If You’re Headed to the Rockaways, Part of the Beach Just Died
Local residents stage a ‘funeral’ for a stretch of eroded beach that, they say, could have survived if the city had been paying attention
Summer in the Rockaways is prime time for the city’s beachside community, which has been clawing itself back to life since it was all but wiped out by Superstorm Sandy. But just as the peninsula was getting ready to kick into high gear and welcome thousands of beachgoers for the season, the city suddenly announced this week that an eleven-block stretch of the beach, from Beach 91st Street to Beach 102nd Street, would be closed indefinitely because of erosion.
And so as the city attempted to go on with its usual beach-opening ceremony this morning on the boardwalk at Beach 108th Street, Parks Commissioner Mitchell Silver and a host of other speakers were met with a “funeral procession,” including a rendition of “Amazing Grace” courtesy of a bagpipe player, and taunted by a crowd who say the beach closing could have been avoided if only the city had installed rock jetties that they say are long overdue.
“From an outsider’s perspective, there’s an attitude of, ‘Who cares, it’s only ten blocks?’ ” said Mike O’Leary, who helped lead the funeral. O’Leary is the manager at Connolly’s, a bar that is steps from the boardwalk at Beach 95th Street.
“But this bar is only open from Memorial Day weekend to Labor Day weekend,” he continued. “This is what I do for a living — this is how I live.”
While the closure affects just a half-mile stretch of beach out of a total of five miles, the erosion almost stretches up to the dunes that protect the boardwalk, and the resulting beach closure threatens the revenue of nearby businesses that rent the beachside concession stands, and Bungalow Bar on Beach 92nd Street.
A New York Times article late Thursday reported that the Parks Department didn’t replenish the depleted beach this year with fresh sand after a November study found that it was “wider than at almost any time in the last 100 years.” But Rockaway residents who showed up to the opening ceremony questioned why other beaches like Long Beach, where a jetty reconstruction project was completed this year, were given the rock jetties they needed to prevent deep erosion, but the Rockaways has been denied them.
“I grew up on 90th Street, I’m almost fifty, they’ve been dredging my whole life,” said Rich, a local resident celebrating Connolly’s season opening. “The beaches are always getting taken out and replenished every six years. They know Mother Nature’s game plan.”
Residents say they’ve been asking local and federal officials for jetties in the area since before Hurricane Sandy, but since then the Army Corps of Engineers has only committed to a plan that would start installing jetties after the 2019 beach season. After the opening ceremony, Parks Commissioner Silver told reporters that the beach needs jetties, a reinforced dune, and more sand, but deferred to the Army Corps timeline. As for what happened this year, Silver blamed “four nor’easters in March and April that did severe damage to the beach, which we realized was much worse this year than last year.”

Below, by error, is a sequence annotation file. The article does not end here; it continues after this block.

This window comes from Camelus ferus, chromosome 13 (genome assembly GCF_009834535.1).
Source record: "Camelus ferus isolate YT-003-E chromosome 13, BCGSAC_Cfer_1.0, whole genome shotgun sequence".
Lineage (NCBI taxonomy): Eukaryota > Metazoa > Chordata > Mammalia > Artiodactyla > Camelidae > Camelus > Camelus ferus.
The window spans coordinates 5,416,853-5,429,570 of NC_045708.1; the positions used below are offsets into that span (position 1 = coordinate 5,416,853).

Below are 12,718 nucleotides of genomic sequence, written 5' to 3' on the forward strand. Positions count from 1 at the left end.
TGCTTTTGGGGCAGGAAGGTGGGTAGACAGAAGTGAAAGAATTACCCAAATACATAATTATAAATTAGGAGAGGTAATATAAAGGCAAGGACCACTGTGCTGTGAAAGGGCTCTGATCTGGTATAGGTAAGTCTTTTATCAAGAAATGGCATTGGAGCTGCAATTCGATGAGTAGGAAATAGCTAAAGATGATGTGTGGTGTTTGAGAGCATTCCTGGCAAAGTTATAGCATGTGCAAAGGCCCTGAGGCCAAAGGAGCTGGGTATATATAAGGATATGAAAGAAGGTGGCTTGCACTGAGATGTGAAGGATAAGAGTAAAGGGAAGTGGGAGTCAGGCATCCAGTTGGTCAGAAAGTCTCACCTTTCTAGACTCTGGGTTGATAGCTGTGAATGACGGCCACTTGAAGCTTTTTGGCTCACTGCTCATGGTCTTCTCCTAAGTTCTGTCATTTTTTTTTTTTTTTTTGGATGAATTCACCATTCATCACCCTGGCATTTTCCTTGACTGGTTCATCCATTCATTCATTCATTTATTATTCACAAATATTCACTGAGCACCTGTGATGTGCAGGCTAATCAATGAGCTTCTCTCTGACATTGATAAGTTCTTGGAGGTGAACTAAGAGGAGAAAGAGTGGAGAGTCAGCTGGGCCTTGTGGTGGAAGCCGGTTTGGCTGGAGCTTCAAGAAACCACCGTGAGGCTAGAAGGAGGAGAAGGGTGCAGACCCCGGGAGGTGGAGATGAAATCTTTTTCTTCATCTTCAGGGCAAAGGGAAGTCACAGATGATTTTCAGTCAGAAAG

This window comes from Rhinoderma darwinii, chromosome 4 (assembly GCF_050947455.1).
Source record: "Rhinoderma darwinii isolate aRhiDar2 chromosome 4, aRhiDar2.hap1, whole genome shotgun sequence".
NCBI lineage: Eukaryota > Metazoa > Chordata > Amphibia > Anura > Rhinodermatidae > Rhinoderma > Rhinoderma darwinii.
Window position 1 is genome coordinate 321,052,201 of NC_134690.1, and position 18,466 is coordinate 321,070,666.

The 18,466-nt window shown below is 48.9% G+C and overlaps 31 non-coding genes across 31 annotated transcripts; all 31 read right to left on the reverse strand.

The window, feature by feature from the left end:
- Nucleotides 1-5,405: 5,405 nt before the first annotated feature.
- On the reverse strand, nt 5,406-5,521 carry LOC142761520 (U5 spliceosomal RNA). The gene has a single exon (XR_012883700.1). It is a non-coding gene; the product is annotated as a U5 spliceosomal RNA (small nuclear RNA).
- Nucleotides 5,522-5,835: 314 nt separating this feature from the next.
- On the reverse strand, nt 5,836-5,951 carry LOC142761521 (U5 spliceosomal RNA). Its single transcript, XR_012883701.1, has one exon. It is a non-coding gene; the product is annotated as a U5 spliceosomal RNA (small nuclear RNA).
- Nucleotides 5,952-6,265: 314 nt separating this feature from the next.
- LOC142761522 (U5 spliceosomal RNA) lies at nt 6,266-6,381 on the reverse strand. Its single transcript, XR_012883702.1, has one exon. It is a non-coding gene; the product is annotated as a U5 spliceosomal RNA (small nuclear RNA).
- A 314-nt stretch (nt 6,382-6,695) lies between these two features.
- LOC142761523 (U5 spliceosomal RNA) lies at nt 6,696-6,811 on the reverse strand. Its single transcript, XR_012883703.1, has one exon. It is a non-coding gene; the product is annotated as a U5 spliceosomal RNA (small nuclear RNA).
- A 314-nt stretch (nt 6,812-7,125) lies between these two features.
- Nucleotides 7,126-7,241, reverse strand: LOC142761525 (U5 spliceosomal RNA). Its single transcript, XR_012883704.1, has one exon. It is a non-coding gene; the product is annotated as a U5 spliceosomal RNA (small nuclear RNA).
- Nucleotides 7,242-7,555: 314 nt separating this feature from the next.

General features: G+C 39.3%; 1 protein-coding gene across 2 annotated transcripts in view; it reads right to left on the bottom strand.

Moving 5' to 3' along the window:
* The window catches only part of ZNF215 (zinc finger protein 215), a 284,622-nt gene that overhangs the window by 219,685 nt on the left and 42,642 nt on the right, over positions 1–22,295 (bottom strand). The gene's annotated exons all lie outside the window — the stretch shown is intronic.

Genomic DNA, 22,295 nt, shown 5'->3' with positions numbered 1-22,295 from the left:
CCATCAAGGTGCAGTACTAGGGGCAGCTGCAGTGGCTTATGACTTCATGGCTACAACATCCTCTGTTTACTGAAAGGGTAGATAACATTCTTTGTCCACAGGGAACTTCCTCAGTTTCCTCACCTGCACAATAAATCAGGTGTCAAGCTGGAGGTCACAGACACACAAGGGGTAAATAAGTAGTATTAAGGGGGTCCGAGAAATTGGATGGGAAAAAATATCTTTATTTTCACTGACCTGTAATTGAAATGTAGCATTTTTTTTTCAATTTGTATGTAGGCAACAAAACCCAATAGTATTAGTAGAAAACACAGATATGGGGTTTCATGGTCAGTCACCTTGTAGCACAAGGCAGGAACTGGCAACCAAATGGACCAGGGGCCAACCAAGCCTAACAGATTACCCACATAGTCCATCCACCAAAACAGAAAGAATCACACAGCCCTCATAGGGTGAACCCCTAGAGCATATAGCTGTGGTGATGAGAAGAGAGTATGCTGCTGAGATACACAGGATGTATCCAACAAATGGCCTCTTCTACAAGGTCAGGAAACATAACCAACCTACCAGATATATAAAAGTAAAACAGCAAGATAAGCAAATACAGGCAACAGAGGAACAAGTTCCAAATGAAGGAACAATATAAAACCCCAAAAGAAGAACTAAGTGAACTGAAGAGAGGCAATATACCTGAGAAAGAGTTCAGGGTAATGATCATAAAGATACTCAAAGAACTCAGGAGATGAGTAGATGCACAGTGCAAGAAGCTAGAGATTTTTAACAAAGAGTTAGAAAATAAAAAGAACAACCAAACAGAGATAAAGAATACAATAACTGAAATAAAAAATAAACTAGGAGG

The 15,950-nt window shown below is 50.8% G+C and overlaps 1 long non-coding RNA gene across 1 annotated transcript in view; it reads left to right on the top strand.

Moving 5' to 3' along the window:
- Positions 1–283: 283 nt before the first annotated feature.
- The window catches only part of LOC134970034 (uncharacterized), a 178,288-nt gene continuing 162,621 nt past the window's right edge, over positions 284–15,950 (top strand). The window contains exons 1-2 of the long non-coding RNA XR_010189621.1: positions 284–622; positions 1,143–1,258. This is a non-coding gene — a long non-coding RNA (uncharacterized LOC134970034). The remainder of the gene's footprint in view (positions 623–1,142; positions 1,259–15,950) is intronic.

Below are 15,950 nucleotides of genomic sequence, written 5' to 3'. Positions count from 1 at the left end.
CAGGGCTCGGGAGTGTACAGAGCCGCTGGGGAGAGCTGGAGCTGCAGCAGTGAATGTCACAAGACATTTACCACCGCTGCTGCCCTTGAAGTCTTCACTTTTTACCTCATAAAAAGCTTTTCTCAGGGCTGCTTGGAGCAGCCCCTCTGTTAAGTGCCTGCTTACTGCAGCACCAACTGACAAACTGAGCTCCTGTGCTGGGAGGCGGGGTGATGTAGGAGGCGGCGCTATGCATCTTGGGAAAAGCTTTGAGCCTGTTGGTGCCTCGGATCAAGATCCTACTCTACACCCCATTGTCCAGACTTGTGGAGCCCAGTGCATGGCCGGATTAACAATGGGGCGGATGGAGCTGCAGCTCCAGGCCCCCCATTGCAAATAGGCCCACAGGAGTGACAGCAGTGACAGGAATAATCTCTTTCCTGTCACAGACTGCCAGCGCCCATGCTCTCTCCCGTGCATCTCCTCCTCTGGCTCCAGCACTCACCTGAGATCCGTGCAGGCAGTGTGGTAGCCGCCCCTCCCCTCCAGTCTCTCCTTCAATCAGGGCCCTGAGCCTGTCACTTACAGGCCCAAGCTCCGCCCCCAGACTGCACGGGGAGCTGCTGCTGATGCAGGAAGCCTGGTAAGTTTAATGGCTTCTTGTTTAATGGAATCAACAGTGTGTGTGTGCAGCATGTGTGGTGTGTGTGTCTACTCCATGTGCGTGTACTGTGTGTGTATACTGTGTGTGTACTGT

The local level of desperation regarding the jetties, according to O’Leary, is at the point where “I could get half the town together to put old pieces of torn-up sidewalk down in the ocean with our hands at this point.”
Added Sarah Kenny of Rockaway Women for Progress, “It’s been study after study after study, we’re tired of studies. Any person with half a brain can tell you a beach with a jetty does better than a beach without one.”
Kenny also worried that since the city’s ferry drops people off at Beach 108th Street, the crowding between Beach 103rd and Beach 108th streets might turn people off from coming back to the area for a return trip. “People who are coming down here will hopefully love the sunshine and the sand, but it will be such a concentration of people that I’m afraid they’ll leave and never come back because they’ll think there’s no beaches and no bathrooms or facilities,” she said.
Rockaway locals also demanded to know what the city would do to help the local businesses between Beach 91st and Beach 102nd streets that suddenly had the rug pulled out from under them, and questioned the timing of the beach closure announcement, which only came this past Monday.
“Three weeks ago I got an email that the opening would be on Beach 108th instead of Beach 95th, where they usually have it,” said Kenny. “I thought maybe it had something to do with the ferry, but then we heard about the closure, and obviously they can’t have a beach opening where the beaches were closed. So, what, did they know for three weeks that this would happen?”
O’Leary stressed that Connolly’s, which has been in Rockaway since the early Sixties, would find a way to make it through this and any future dry summers. But he said there are “hundreds, if not thousands” of people who work at small businesses in the area who will find themselves struggling without the presence of beachgoers on the closed stretch.
“We have fifteen weeks, maybe eighteen weeks to make our money,” said William Servidio, a local business owner in the area. “We get a rainy weekend in there, that hurts us a little bit, that’s a scrape. But to shut our beaches down is a knife in the back, into the lungs where you can’t breathe.”